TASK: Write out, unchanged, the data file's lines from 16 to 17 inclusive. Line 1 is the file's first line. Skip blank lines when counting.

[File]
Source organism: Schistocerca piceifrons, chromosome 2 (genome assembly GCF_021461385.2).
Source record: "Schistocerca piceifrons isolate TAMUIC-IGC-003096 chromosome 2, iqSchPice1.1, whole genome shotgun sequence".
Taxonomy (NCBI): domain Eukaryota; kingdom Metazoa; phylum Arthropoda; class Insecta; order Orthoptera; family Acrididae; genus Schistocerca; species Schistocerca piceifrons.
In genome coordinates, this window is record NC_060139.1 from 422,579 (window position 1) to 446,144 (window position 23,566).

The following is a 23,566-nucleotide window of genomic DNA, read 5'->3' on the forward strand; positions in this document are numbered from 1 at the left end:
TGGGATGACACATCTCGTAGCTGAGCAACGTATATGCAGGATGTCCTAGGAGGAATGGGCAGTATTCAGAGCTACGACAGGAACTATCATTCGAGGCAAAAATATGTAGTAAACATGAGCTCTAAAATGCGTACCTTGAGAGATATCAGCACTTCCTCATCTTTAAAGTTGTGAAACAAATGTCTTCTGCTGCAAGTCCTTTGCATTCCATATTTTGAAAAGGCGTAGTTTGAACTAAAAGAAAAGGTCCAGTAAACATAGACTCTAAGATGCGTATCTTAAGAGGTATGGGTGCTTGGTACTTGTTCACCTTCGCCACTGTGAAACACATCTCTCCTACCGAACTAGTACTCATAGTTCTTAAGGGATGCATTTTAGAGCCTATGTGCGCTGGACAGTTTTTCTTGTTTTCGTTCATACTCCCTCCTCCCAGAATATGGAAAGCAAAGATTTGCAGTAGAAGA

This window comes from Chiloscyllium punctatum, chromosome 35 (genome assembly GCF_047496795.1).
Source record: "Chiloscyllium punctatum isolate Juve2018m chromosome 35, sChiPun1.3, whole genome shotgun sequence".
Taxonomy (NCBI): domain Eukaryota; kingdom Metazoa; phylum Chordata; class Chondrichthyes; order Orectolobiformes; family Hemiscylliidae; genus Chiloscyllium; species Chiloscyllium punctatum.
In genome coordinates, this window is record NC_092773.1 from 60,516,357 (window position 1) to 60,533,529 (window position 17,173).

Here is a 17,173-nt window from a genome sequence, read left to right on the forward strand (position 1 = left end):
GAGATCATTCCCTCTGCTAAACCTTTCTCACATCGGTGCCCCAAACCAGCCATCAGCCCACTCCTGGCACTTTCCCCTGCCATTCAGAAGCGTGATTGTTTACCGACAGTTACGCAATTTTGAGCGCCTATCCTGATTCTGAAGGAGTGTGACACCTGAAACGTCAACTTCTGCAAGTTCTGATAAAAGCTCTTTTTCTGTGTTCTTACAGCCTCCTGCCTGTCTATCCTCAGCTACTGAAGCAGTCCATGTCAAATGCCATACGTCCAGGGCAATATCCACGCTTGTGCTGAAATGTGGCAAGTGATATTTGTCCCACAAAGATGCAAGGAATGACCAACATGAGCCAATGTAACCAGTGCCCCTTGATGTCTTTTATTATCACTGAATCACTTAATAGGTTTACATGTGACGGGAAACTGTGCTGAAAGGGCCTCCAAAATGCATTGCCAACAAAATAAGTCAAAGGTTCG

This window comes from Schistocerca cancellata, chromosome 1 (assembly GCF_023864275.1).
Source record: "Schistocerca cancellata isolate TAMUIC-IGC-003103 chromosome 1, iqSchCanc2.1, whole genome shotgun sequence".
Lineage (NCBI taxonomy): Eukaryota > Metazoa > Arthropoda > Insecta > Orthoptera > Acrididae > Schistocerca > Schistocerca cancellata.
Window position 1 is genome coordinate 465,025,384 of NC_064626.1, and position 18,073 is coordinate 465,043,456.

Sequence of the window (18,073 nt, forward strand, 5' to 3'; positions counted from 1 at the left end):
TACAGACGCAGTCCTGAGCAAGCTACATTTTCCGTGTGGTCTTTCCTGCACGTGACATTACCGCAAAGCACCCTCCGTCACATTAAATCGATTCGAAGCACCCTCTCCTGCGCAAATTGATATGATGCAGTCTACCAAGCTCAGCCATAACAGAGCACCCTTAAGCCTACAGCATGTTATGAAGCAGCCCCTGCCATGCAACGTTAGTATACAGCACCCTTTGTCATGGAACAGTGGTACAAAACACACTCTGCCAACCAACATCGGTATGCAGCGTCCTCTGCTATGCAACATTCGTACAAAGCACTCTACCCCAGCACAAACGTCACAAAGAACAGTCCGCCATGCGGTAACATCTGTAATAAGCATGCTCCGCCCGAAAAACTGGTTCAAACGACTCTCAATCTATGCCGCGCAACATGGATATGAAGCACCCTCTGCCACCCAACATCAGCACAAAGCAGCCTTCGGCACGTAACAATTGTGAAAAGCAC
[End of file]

Window position 1 is genome coordinate 465,025,384 of NC_064626.1, and position 18,073 is coordinate 465,043,456.

Sequence of the window (18,073 nt, forward strand, 5' to 3'; positions counted from 1 at the left end):